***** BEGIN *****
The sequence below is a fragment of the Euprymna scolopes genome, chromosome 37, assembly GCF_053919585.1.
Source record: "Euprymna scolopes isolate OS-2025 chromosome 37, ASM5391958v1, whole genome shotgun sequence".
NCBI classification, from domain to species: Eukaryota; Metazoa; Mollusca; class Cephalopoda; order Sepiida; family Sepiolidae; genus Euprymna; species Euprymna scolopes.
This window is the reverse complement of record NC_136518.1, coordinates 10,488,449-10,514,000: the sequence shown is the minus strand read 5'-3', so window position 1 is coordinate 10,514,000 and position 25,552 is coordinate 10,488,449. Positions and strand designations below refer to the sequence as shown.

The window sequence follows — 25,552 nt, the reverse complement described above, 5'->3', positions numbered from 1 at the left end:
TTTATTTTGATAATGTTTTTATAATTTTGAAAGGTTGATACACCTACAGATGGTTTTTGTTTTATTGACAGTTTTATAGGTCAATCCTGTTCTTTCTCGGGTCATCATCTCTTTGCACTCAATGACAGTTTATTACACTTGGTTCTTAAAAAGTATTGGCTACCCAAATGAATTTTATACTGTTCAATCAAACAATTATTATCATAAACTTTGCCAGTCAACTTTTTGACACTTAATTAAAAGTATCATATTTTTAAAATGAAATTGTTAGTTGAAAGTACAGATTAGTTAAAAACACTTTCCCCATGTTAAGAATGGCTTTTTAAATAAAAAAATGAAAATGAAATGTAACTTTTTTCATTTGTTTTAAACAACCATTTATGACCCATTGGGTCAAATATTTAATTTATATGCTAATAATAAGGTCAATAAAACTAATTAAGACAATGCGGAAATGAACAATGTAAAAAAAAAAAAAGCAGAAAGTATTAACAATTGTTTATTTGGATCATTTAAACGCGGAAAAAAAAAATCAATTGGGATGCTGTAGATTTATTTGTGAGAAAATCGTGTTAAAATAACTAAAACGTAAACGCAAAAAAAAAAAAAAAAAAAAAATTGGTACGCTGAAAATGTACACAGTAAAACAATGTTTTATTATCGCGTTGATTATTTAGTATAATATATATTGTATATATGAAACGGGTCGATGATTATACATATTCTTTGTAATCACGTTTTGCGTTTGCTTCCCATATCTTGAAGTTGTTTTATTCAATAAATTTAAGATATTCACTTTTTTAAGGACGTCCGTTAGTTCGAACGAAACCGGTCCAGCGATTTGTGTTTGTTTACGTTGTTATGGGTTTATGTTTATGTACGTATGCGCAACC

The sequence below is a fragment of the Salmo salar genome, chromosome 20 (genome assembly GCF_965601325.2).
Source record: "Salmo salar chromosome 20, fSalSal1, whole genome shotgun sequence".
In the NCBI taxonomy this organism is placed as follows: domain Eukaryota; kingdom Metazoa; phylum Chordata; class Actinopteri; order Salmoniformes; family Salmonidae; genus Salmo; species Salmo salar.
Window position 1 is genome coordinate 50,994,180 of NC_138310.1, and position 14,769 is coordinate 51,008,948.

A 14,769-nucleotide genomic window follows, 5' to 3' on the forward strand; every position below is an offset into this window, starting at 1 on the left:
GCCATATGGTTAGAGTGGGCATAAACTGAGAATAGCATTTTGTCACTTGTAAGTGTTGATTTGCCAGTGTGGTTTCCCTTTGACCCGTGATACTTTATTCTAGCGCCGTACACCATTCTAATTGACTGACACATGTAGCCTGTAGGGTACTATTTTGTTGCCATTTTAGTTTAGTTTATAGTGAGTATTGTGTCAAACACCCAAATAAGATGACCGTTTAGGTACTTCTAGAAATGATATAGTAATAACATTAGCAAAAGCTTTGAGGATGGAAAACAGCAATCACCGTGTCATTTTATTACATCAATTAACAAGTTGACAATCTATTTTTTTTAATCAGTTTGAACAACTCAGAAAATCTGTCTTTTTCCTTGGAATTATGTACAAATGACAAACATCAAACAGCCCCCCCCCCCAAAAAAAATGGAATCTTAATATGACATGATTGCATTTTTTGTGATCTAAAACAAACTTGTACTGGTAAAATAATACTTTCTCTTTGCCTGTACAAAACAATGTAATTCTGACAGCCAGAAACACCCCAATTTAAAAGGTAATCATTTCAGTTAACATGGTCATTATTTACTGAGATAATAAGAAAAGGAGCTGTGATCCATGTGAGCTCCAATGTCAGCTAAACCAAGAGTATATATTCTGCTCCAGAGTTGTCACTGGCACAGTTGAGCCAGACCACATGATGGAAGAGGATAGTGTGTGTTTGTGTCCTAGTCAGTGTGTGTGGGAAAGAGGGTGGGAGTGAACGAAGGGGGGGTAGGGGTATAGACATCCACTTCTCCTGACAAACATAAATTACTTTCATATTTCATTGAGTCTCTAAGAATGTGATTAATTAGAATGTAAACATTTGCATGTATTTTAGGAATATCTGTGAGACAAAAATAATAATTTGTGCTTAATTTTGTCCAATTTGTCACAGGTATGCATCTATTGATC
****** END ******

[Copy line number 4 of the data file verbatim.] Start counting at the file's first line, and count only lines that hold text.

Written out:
This window is the reverse complement of record NC_136518.1, coordinates 10,488,449-10,514,000: the sequence shown is the minus strand read 5'-3', so window position 1 is coordinate 10,514,000 and position 25,552 is coordinate 10,488,449. Positions and strand designations below refer to the sequence as shown.